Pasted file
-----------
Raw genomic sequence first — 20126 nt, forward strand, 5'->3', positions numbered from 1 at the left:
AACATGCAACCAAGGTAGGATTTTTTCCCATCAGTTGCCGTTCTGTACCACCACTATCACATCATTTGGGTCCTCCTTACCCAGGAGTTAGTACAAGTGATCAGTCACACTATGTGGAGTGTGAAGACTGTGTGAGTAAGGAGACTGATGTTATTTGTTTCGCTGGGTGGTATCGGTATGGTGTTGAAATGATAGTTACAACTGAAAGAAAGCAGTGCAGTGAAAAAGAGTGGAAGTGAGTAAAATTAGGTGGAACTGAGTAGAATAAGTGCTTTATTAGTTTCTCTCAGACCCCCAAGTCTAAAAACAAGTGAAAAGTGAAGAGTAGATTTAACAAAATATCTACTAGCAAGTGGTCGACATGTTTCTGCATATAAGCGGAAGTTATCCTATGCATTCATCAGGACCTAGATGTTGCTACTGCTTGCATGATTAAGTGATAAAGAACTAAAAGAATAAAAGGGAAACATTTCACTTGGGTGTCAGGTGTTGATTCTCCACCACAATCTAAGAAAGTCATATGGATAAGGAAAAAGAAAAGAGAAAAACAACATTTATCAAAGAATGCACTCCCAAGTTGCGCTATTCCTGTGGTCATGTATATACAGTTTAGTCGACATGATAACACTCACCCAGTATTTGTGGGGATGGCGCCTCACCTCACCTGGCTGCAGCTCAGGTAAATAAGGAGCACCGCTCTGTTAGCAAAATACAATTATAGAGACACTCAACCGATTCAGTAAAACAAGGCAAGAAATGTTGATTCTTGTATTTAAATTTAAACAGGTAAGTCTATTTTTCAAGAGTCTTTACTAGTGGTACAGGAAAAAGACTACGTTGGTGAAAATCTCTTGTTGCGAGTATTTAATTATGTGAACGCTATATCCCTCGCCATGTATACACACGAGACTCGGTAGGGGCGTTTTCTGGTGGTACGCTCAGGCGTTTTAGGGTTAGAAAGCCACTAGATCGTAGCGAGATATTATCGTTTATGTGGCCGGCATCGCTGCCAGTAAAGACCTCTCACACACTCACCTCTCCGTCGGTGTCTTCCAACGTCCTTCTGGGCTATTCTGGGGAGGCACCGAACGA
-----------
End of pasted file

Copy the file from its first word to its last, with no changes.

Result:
Raw genomic sequence first — 20126 nt, forward strand, 5'->3', positions numbered from 1 at the left:
AACATGCAACCAAGGTAGGATTTTTTCCCATCAGTTGCCGTTCTGTACCACCACTATCACATCATTTGGGTCCTCCTTACCCAGGAGTTAGTACAAGTGATCAGTCACACTATGTGGAGTGTGAAGACTGTGTGAGTAAGGAGACTGATGTTATTTGTTTCGCTGGGTGGTATCGGTATGGTGTTGAAATGATAGTTACAACTGAAAGAAAGCAGTGCAGTGAAAAAGAGTGGAAGTGAGTAAAATTAGGTGGAACTGAGTAGAATAAGTGCTTTATTAGTTTCTCTCAGACCCCCAAGTCTAAAAACAAGTGAAAAGTGAAGAGTAGATTTAACAAAATATCTACTAGCAAGTGGTCGACATGTTTCTGCATATAAGCGGAAGTTATCCTATGCATTCATCAGGACCTAGATGTTGCTACTGCTTGCATGATTAAGTGATAAAGAACTAAAAGAATAAAAGGGAAACATTTCACTTGGGTGTCAGGTGTTGATTCTCCACCACAATCTAAGAAAGTCATATGGATAAGGAAAAAGAAAAGAGAAAAACAACATTTATCAAAGAATGCACTCCCAAGTTGCGCTATTCCTGTGGTCATGTATATACAGTTTAGTCGACATGATAACACTCACCCAGTATTTGTGGGGATGGCGCCTCACCTCACCTGGCTGCAGCTCAGGTAAATAAGGAGCACCGCTCTGTTAGCAAAATACAATTATAGAGACACTCAACCGATTCAGTAAAACAAGGCAAGAAATGTTGATTCTTGTATTTAAATTTAAACAGGTAAGTCTATTTTTCAAGAGTCTTTACTAGTGGTACAGGAAAAAGACTACGTTGGTGAAAATCTCTTGTTGCGAGTATTTAATTATGTGAACGCTATATCCCTCGCCATGTATACACACGAGACTCGGTAGGGGCGTTTTCTGGTGGTACGCTCAGGCGTTTTAGGGTTAGAAAGCCACTAGATCGTAGCGAGATATTATCGTTTATGTGGCCGGCATCGCTGCCAGTAAAGACCTCTCACACACTCACCTCTCCGTCGGTGTCTTCCAACGTCCTTCTGGGCTATTCTGGGGAGGCACCGAACGA